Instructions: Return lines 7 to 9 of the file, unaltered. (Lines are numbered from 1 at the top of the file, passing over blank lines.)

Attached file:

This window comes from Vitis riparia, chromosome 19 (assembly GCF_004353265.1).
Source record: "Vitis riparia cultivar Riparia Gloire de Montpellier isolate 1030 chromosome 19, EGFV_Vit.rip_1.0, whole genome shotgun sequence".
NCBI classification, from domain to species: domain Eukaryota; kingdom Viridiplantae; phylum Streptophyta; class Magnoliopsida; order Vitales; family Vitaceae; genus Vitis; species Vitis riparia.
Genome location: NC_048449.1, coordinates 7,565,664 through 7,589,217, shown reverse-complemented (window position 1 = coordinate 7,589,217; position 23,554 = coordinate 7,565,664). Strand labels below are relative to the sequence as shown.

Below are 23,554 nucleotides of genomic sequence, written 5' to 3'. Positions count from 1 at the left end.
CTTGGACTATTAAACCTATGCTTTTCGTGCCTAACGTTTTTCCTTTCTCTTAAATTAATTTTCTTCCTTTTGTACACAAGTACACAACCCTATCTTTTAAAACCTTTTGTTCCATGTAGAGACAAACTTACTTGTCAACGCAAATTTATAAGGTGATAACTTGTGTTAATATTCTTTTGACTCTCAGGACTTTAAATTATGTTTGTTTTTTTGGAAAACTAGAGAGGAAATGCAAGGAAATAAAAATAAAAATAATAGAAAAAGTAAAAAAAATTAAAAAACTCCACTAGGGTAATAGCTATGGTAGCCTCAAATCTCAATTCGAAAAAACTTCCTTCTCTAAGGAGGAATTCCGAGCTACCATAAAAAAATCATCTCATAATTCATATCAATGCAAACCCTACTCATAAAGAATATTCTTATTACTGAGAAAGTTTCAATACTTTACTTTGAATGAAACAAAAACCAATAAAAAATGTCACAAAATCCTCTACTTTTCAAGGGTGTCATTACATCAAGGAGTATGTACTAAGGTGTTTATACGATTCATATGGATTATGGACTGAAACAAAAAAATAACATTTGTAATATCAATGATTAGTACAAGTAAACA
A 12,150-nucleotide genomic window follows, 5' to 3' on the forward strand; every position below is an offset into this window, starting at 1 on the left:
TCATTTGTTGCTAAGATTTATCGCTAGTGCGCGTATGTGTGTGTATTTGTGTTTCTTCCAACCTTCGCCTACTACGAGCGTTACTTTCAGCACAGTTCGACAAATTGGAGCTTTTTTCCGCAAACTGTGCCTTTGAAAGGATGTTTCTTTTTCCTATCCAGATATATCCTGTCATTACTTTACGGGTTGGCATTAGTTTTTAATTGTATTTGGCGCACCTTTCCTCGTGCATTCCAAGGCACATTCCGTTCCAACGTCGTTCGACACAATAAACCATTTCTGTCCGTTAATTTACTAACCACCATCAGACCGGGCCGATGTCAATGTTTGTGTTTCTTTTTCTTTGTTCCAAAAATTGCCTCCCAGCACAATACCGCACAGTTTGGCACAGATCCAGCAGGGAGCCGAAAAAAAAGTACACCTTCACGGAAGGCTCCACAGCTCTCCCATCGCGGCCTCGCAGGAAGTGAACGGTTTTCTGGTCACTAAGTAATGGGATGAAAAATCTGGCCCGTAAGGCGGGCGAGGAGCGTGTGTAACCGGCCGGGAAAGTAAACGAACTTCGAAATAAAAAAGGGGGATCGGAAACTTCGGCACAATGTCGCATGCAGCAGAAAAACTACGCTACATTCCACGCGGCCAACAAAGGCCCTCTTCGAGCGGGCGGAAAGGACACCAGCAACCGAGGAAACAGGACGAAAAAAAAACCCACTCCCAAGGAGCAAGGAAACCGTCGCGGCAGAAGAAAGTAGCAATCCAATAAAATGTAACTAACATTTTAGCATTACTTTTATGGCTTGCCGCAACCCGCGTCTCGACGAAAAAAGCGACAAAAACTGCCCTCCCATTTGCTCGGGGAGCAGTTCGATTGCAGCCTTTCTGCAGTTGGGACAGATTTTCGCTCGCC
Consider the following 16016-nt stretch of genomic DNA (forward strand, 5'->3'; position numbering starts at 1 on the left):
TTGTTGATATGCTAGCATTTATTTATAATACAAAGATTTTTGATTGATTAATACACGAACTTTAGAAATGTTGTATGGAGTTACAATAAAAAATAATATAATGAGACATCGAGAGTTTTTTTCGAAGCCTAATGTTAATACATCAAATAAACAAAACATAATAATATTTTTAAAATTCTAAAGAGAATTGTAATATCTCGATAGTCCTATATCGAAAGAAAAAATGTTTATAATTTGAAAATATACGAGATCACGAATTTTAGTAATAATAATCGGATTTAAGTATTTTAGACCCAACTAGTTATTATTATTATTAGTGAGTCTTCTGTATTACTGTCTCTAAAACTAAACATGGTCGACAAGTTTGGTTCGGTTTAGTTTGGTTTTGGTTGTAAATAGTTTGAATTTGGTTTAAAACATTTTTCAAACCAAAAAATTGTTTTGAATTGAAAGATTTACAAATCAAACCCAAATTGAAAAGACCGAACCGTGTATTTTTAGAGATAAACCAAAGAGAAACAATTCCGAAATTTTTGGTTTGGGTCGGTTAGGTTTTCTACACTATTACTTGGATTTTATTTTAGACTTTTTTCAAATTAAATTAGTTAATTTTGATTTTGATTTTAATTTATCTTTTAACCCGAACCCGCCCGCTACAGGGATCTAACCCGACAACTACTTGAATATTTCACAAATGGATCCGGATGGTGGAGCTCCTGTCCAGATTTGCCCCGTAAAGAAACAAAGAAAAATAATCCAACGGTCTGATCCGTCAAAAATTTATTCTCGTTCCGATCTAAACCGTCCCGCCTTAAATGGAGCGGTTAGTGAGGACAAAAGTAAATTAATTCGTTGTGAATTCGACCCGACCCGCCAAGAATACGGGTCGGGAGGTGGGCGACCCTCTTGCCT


A 12,150-nucleotide genomic window follows, 5' to 3' on the forward strand; every position below is an offset into this window, starting at 1 on the left:
TCATTTGTTGCTAAGATTTATCGCTAGTGCGCGTATGTGTGTGTATTTGTGTTTCTTCCAACCTTCGCCTACTACGAGCGTTACTTTCAGCACAGTTCGACAAATTGGAGCTTTTTTCCGCAAACTGTGCCTTTGAAAGGATGTTTCTTTTTCCTATCCAGATATATCCTGTCATTACTTTACGGGTTGGCATTAGTTTTTAATTGTATTTGGCGCACCTTTCCTCGTGCATTCCAAGGCACATTCCGTTCCAACGTCGTTCGACACAATAAACCATTTCTGTCCGTTAATTTACTAACCACCATCAGACCGGGCCGATGTCAATGTTTGTGTTTCTTTTTCTTTGTTCCAAAAATTGCCTCCCAGCACAATACCGCACAGTTTGGCACAGATCCAGCAGGGAGCCGAAAAAAAAGTACACCTTCACGGAAGGCTCCACAGCTCTCCCATCGCGGCCTCGCAGGAAGTGAACGGTTTTCTGGTCACTAAGTAATGGGATGAAAAATCTGGCCCGTAAGGCGGGCGAGGAGCGTGTGTAACCGGCCGGGAAAGTAAACGAACTTCGAAATAAAAAAGGGGGATCGGAAACTTCGGCACAATGTCGCATGCAGCAGAAAAACTACGCTACATTCCACGCGGCCAACAAAGGCCCTCTTCGAGCGGGCGGAAAGGACACCAGCAACCGAGGAAACAGGACGAAAAAAAAACCCACTCCCAAGGAGCAAGGAAACCGTCGCGGCAGAAGAAAGTAGCAATCCAATAAAATGTAACTAACATTTTAGCATTACTTTTATGGCTTGCCGCAACCCGCGTCTCGACGAAAAAAGCGACAAAAACTGCCCTCCCATTTGCTCGGGGAGCAGTTCGATTGCAGCCTTTCTGCAGTTGGGACAGATTTTCGCTCGCC
Consider the following 16016-nt stretch of genomic DNA (forward strand, 5'->3'; position numbering starts at 1 on the left):